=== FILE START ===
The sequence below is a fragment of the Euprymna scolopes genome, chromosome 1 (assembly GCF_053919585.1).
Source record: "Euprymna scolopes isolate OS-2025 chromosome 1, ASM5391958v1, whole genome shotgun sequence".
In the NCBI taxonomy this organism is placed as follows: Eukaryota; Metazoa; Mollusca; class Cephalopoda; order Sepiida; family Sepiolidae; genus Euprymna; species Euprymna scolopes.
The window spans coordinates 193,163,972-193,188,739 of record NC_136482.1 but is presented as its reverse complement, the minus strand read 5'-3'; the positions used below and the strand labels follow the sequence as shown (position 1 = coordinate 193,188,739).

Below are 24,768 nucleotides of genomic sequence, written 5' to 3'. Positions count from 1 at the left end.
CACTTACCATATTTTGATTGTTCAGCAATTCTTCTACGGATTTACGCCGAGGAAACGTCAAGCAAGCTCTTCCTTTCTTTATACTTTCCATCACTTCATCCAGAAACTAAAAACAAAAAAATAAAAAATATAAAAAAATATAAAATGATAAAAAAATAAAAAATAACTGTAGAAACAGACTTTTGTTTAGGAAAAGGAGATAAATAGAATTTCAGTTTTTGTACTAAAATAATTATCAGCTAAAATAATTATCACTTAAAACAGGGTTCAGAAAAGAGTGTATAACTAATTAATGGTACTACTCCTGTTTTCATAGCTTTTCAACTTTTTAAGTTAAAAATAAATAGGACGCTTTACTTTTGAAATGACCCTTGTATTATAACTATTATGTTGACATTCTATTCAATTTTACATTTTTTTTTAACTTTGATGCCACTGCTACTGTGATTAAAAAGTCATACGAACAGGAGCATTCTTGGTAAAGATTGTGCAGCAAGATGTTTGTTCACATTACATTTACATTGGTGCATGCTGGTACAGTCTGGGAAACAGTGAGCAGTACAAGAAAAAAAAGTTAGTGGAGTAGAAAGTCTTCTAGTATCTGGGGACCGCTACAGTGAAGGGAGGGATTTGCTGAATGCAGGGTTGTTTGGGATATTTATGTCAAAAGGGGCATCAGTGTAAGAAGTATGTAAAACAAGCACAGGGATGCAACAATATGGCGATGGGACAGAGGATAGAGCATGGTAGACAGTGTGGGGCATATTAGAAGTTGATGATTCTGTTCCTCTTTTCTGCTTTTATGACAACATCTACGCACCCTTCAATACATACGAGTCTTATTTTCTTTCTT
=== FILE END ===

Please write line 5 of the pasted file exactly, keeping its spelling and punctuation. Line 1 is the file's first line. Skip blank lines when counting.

Below are 24,768 nucleotides of genomic sequence, written 5' to 3'. Positions count from 1 at the left end.